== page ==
What's On Your Feet?
While we wouldn't consider wearing the exact same outfit every day of the week, we often give little thought to wearing the same shoes multiple days in a row. Though it may seem cost-effective to have one pair of workout shoes and one pair of dress shoes, under rotating footwear (at the gym and in daily life) places added stress on the body. If you're experiencing lower back, neck, or heel pain, the source of discomfort may be coming from your feet.
Patterns in shoe soles can indicate an imbalance in foot pressure. Worn out heel pads can indicate strain to the spine and lower back. Added pressure on the insoles (pronation) of the foot may be reflected in neck, ankle, knee, and hip pain. On the contrary, wear patterns on the lateral side (supination) of the sole may indicate muscular tension and decreased flexibility, as well as knee and back pain.
Blisters are a good indication that the shoe isn't a proper fit, or it is time for a replacement. A reputable shoe store will help select brands and styles that are best supportive for individual wear patterns to create a balanced gait. Likewise, rotating shoes after a couple of training sessions allows blisters to heal faster due to variances in wear.
Although well-made dress shoes can be expensive, it is important to vary your selection in the workplace too. After prolonged use, leather will warp and lose its shape which impacts the fit. A day or two between wears allows them to regain their form. Additionally, wearing high heels daily creates unique stresses on the body.
While high heels may look glamorous, and the extra height may be welcome, they wreak havoc on posture. Maintaining balance while walking in heels (plantar flexion) rotates the pelvis which adds stress to the lumbar vertebrae. Chronic hamstring tension and sciatic nerve impingement are common complaints from frequent high heel use, not to mention headaches, calluses, bunions, stress fractures, and possible nerve damage.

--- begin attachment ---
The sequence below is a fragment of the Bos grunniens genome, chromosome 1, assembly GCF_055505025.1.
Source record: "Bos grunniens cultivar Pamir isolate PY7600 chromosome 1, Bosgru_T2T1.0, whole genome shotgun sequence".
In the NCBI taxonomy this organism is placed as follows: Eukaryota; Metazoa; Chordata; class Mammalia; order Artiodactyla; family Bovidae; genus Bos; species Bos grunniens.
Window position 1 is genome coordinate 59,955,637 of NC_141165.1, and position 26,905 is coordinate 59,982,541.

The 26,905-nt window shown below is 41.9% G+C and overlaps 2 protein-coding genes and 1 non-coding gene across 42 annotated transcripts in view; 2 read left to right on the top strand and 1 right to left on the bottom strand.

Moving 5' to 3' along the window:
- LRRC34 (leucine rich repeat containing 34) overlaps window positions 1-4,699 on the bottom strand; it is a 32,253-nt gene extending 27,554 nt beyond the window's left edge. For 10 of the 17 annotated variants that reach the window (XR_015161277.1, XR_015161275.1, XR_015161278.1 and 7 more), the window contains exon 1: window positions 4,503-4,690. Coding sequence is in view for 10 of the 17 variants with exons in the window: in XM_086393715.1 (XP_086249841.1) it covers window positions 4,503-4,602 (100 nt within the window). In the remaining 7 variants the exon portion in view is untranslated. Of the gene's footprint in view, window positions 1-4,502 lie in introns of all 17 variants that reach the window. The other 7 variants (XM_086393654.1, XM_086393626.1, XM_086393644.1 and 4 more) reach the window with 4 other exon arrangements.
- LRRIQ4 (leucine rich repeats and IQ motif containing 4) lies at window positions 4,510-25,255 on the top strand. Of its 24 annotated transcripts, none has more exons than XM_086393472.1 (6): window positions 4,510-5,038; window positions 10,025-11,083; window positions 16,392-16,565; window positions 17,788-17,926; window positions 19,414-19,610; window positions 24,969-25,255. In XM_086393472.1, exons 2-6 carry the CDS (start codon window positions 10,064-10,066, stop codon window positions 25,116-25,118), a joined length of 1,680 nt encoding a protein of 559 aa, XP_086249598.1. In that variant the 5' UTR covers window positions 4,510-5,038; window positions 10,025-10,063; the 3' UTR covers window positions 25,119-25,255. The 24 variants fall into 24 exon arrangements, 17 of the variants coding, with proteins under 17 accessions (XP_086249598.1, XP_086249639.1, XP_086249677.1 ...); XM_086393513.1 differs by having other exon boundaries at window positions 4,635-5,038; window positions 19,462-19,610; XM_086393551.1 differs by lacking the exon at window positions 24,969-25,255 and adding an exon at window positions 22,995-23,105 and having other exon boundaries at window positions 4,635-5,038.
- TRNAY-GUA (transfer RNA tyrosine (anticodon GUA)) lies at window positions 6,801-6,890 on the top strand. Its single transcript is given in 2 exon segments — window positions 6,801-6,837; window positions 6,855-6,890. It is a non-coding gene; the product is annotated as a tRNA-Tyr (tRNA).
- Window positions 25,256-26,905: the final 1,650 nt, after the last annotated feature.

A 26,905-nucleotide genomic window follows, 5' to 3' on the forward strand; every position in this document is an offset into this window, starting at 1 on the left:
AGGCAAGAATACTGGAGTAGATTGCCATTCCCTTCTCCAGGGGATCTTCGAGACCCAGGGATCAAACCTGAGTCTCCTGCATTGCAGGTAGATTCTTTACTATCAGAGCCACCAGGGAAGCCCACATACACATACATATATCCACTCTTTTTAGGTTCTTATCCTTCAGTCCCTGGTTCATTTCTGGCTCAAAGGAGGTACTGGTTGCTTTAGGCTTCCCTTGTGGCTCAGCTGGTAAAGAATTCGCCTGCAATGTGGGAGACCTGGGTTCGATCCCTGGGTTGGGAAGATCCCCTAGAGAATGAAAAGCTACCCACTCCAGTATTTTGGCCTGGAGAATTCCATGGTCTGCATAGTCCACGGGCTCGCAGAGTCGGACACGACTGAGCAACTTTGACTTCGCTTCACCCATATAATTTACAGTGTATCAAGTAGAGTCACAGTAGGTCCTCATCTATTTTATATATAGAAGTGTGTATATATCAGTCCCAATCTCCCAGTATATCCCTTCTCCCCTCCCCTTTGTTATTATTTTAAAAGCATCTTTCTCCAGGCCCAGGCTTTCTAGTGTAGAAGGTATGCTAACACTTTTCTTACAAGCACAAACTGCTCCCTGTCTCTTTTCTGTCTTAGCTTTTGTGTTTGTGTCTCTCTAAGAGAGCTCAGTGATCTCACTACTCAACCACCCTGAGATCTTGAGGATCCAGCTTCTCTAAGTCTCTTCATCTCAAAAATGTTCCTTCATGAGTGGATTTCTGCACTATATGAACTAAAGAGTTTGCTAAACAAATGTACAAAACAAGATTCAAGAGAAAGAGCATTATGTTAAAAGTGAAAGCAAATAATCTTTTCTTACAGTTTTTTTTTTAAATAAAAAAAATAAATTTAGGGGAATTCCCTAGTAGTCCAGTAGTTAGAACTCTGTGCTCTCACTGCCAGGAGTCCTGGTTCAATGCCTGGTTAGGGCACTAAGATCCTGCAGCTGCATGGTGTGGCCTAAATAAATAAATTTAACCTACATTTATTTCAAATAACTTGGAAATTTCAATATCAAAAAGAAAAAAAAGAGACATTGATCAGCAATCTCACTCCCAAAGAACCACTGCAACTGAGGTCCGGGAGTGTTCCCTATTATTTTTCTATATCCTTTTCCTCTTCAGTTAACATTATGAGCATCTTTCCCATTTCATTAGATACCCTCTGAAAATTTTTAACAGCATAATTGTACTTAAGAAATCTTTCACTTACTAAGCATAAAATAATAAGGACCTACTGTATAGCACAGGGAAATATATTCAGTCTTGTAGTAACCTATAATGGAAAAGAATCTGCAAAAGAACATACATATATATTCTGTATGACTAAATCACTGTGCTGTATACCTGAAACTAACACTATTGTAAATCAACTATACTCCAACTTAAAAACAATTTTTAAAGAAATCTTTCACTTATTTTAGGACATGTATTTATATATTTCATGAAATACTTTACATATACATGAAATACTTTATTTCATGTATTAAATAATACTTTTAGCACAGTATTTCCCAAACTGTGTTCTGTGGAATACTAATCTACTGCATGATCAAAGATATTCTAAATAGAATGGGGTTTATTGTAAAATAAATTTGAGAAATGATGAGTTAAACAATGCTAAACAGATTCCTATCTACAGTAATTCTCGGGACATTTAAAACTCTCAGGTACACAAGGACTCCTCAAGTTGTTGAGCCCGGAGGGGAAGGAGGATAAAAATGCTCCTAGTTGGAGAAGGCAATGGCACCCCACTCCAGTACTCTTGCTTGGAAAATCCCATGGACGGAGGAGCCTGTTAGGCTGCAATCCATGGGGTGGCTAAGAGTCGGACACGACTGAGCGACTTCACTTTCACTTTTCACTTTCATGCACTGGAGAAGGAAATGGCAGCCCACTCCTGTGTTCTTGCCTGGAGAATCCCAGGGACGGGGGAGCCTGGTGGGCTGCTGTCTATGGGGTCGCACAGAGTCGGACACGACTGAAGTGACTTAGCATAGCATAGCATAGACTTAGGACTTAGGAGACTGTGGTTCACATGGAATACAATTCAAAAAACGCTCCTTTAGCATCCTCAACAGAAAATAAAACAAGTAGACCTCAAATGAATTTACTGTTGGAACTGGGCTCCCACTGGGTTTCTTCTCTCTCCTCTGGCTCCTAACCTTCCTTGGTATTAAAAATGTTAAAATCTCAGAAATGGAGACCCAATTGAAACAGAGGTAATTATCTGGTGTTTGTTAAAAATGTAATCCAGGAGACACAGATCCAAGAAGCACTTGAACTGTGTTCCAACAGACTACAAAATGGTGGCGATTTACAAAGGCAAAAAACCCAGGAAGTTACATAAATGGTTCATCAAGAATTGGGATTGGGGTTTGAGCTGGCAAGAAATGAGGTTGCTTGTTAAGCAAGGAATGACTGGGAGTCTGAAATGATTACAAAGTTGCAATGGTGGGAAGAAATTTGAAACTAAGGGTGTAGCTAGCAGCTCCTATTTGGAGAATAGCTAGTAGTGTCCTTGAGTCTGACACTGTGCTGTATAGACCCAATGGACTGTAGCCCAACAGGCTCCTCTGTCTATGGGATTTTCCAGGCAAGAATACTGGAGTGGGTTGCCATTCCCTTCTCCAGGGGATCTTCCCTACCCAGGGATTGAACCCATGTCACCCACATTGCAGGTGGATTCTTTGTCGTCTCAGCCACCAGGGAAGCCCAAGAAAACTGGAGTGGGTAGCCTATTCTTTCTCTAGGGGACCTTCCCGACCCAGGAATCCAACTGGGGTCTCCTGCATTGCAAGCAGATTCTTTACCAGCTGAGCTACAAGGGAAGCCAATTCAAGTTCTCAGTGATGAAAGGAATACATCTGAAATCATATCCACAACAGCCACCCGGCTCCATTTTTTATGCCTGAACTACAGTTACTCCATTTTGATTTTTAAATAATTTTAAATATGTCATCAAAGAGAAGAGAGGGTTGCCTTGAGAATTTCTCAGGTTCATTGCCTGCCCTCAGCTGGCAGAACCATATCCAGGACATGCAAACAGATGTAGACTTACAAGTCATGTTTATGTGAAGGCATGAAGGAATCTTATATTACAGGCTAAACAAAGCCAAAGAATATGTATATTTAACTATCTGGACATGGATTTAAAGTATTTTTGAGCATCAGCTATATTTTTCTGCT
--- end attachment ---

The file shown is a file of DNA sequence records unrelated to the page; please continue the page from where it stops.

Additionally, wearing high heels frequently, or daily, may shorten the Achilles tendon and gastrocnemius muscle fibers. Aside from tendonitis and plantar fasciitis, over time shortened tendon and muscle fibers will increase the risk of improper body mechanics even when flat shoes are worn.
Since long days on our feet may be difficult to avoid, self-care is important. Regularly scheduled massage therapy sessions can help maintain hamstring flexibility and reduce strain on the knees, hips, and lumbar vertebrae. Dorsal flexion and ankle rotation incorporate movement to the Achilles' tendon. Massage therapy also reduces muscular tensions to allow proper posture.
To incorporate self-care techniques at home, roll a tennis or golf ball under the foot to alleviate plantar fasciitis discomfort. Gentle massage along the arch of the foot can alleviate spinal aches, and massaging the ball of the foot under the great toe may reduce neck tension. Of course, frequently altering the style and heel size of footwear can dramatically improve body tension and alignment.